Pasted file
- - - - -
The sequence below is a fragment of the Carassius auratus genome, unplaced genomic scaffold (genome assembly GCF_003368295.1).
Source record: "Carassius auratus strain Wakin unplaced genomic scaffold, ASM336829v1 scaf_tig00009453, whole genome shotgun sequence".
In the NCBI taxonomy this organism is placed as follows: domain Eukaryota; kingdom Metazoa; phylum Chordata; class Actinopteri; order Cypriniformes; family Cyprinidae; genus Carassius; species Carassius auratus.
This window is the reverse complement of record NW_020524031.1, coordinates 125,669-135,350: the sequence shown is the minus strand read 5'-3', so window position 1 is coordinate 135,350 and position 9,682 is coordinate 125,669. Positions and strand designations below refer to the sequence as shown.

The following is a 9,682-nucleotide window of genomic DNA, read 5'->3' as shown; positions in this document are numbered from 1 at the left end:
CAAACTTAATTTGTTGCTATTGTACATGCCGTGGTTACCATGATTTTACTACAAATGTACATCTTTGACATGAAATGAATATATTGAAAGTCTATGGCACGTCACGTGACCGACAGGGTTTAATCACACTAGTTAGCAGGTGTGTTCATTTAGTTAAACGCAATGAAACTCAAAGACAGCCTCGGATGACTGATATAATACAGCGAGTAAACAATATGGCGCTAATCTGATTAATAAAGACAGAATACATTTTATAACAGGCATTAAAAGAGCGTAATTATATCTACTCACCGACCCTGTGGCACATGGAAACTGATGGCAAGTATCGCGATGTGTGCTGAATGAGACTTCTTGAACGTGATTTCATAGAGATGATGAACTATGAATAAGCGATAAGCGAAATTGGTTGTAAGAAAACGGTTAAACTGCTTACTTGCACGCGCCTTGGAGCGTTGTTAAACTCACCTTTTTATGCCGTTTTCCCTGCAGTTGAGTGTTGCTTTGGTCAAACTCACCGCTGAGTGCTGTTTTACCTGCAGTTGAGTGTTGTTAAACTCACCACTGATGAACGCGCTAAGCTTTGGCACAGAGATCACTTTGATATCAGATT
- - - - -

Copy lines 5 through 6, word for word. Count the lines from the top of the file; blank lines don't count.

The following is a 9,682-nucleotide window of genomic DNA, read 5'->3' as shown; positions in this document are numbered from 1 at the left end:
CAAACTTAATTTGTTGCTATTGTACATGCCGTGGTTACCATGATTTTACTACAAATGTACATCTTTGACATGAAATGAATATATTGAAAGTCTATGGCACGTCACGTGACCGACAGGGTTTAATCACACTAGTTAGCAGGTGTGTTCATTTAGTTAAACGCAATGAAACTCAAAGACAGCCTCGGATGACTGATATAATACAGCGAGTAAACAATATGGCGCTAATCTGATTAATAAAGACAGAATACATTTTATAACAGGCATTAAAAGAGCGTAATTATATCTACTCACCGACCCTGTGGCACATGGAAACTGATGGCAAGTATCGCGATGTGTGCTGAATGAGACTTCTTGAACGTGATTTCATAGAGATGATGAACTATGAATAAGCGATAAGCGAAATTGGTTGTAAGAAAACGGTTAAACTGCTTACTTGCACGCGCCTTGGAGCGTTGTTAAACTCACCTTTTTATGCCGTTTTCCCTGCAGTTGAGTGTTGCTTTGGTCAAACTCACCGCTGAGTGCTGTTTTACCTGCAGTTGAGTGTTGTTAAACTCACCACTGATGAACGCGCTAAGCTTTGGCACAGAGATCACTTTGATATCAGATT